9 of 13 people found the following review helpful
Informed analysis of Putin's Russia spoiled by pro-EU bias,
This review is from: The New Cold War: Putin's Threat to Russia and the West (Paperback)
This revised edition of The New Cold War, which was originally published in 2008, includes a new Foreword and Afterword added by the author in which he reconsiders his assessment of Russia in the light of recent events in Ukraine. While some of the facts and figures he quotes here are definitely beginning to show their age, if you're after a well-written, easy to read and clear analysis of the state of modern Russia, a geopolitical giant that is increasingly re-shaping the world we live in, then you'll enjoy this book as much as I did.
Covering the situation in Russia in short order, Lucas begins with an explanation of how the KGB seized control of the country through their placeman Vladimir Putin and considers who are the winners and who are the losers under his regime. He then looks at the crushing of political dissent within Russia and the Kremlin's use of intimidation and propaganda to control society and analyses the ideology behind the regime. Next he explains how Russia is using its enormous wealth and natural resources, combined with its rapidly modernizing military, to project its power into Eastern Europe and across the wider continent and the threat that this poses to Western hegemony. He ends by considering how the West might neutralise, or at least contain, Russia's growing power.
On its own terms, as an assessment of the state of Putin's Russia circa 2008, this is an interesting, informative, fair and balanced read and I'd have no hesitation recommending it to anyone who wants to learn more about this increasingly powerful country. However, it is when Lucas strays into the 'here and now' that he spoils what otherwise would have been a five star book. Unfortunately, he lets his fervent pro-EU, pro-globalisation bias cloud his judgement and open him up to charges of hypocrisy. He seems unable or unwilling to see that many of the criticisms he levels at Putin's Russia could now, just as easily, be levelled at his beloved EU which is itself anti-democratic and increasingly authoritarian.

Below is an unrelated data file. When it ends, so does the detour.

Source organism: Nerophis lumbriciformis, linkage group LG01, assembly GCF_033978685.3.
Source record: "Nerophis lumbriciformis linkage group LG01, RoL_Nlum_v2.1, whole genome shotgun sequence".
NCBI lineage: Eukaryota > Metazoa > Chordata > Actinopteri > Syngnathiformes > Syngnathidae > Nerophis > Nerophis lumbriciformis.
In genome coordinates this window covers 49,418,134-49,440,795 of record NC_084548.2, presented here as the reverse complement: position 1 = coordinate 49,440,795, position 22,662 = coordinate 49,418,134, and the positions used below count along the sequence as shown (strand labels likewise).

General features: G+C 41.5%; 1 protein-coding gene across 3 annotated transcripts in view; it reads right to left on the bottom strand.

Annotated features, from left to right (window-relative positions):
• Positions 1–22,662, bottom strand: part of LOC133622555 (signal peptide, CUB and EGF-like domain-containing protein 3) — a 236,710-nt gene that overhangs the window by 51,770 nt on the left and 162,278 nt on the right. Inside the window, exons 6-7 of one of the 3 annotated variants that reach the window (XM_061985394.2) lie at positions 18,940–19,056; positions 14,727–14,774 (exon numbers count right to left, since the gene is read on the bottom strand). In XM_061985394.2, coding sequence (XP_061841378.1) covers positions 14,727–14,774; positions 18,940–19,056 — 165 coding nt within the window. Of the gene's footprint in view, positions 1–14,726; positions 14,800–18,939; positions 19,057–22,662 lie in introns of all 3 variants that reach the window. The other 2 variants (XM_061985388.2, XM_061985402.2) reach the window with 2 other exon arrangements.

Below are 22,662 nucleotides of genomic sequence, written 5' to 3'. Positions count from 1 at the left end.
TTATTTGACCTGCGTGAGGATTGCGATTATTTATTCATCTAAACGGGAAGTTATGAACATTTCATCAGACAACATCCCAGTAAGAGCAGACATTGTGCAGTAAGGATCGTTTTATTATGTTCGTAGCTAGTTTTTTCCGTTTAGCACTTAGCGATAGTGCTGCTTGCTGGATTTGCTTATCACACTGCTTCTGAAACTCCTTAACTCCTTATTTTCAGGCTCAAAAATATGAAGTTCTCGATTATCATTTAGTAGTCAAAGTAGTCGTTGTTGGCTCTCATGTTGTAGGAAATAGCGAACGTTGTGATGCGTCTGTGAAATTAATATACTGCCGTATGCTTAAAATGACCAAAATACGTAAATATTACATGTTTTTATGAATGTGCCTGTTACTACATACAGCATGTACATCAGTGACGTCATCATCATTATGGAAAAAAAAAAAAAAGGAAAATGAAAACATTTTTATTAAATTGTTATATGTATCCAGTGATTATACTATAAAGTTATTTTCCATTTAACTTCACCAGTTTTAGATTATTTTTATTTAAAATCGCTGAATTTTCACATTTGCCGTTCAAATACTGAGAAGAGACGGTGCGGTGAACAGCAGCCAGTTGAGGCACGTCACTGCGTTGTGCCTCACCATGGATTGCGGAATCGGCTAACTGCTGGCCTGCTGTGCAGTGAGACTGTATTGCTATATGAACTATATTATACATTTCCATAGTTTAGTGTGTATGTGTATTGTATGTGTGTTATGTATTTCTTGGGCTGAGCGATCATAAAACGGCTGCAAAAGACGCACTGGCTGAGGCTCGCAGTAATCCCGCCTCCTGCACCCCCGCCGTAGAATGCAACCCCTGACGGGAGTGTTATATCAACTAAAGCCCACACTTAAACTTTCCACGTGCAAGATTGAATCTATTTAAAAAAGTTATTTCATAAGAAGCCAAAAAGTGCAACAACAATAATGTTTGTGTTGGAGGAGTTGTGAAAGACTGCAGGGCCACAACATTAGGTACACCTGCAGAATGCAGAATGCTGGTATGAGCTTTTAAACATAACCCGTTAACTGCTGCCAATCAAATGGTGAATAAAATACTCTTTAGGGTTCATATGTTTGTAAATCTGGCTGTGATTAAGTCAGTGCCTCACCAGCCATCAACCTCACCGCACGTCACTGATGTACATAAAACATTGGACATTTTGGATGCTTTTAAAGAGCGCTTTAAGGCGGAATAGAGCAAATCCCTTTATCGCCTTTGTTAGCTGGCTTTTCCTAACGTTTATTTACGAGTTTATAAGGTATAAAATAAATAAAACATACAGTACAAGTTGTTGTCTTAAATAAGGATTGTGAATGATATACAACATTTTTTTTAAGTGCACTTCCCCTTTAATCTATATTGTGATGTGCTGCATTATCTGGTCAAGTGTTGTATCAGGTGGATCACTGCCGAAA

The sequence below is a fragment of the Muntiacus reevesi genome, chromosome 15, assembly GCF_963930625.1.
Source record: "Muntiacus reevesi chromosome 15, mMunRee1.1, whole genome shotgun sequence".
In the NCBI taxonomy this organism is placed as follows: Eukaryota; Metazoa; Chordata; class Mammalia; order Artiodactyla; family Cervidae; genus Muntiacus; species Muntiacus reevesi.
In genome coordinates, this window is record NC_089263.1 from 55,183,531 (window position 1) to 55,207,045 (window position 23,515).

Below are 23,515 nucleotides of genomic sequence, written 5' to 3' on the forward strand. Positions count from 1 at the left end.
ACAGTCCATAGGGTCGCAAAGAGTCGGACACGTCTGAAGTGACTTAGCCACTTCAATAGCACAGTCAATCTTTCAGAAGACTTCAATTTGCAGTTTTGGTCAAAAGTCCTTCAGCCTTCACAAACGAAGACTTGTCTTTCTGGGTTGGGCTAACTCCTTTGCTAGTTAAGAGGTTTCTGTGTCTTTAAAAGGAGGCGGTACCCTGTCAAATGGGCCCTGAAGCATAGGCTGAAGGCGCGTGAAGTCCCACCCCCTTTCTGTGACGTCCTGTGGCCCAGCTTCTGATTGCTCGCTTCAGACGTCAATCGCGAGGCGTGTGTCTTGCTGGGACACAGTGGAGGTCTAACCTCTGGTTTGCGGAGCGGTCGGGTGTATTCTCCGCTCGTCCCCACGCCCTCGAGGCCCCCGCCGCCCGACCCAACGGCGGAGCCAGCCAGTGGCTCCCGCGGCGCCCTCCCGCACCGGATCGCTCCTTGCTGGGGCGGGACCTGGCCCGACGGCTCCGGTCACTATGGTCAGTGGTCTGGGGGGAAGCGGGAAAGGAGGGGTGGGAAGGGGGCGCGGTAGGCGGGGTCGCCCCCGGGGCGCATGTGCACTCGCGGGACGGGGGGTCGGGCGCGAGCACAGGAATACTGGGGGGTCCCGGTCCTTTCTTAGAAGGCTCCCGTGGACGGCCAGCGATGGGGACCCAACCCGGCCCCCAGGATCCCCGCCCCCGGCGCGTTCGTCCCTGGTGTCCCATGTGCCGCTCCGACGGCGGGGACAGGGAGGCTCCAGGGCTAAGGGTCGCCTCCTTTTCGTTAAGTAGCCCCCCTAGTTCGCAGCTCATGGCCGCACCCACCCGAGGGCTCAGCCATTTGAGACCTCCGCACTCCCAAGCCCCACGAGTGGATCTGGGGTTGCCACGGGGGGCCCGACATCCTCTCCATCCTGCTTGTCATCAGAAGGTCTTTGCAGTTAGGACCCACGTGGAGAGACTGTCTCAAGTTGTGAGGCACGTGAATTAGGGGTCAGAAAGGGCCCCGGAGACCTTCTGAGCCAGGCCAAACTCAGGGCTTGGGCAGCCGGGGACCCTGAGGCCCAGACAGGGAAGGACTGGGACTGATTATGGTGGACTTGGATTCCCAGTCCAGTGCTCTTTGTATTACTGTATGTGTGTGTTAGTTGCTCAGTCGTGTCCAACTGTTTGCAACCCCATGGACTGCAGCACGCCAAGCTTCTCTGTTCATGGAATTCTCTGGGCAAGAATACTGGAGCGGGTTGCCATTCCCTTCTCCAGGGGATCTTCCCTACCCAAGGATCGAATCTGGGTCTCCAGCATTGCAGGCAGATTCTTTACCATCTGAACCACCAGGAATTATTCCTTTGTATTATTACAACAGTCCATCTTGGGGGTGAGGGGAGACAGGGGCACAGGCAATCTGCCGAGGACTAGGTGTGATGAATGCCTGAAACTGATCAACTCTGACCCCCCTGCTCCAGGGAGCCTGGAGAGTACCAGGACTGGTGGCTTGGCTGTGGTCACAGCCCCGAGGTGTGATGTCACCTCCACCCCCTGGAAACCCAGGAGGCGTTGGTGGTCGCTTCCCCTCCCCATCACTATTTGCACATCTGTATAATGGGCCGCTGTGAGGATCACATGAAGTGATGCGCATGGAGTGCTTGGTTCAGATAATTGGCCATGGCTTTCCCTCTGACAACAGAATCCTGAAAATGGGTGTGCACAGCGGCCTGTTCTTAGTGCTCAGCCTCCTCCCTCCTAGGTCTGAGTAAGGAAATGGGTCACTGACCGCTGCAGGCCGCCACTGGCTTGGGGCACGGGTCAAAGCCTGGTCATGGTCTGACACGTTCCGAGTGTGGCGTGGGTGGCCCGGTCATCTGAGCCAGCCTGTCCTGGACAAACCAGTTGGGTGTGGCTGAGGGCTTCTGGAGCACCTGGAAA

While Lucas is at his best when analyzing the state of modern Russia and explaining the fascinating ideology of "sovereign democracy" that lies behind it, he is at his worst when acting as a propagandist for the EU and the forces of globalisation. Indeed, when it comes to recent events in Ukraine, he seems incapable of even acknowledging that the EU-backed putsch, during which Western politicians were on the streets of Kiev openly and actively supporting a mob whose aim was to remove a legitimate president, was not only wrong but also a blatant act of provocation towards Russia. It is also not to his credit that Lucas is one of the main proponents in the Western media of the misleading, dangerous and just plain stupid 'Putin-is-the-new-Hitler' hysteria. Thankfully, that kind of nonsense seems to have had little impact outside of the EU and US, in fact quite the opposite.
Only last week it was announced in the press that Russia's Gazprom had signed a $400bn deal to supply gas to China for 30 years, while the Russian petroleum giant, Rosneft, signed a $270bn contract to supply oil. It was also announced that there is over $3 trillion of investment in Russia from the Asia-Pacific region pending and a new $77bn 'Power of Siberia' pipeline, which will be the world's biggest construction project, has just been given the go-ahead These deals have been described as "a black moment for Europe which will change the geo-strategic balance in the world". It seems that outside the fantasy world of EUtopia [a place Russia now considers economically, spiritually and morally bankrupt] the rest of the world seems to be moving Russia's way.
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Initial post: 31 Mar 2015 19:59:49 BDT
Mrs. R. W. Stewart says:
There is absolutely no basis for saying that the Maidan Revolution in Ukraine was an "EU putch". There is no documented evidence that the CIA, the EU, or any other Western organisation had anything to do with the overthrow of the "legitimate" government of Yanukovych, who was widely held to be a crook. Ten EU Ambassadors met with protesters at a meeting in St. Michael's Square, but that was about it. Ed Lucas's analysis that the uprising was an internally-motivated one, based on a hatred of Yanukovych's corrupt, anti-EU government, is based on facts.
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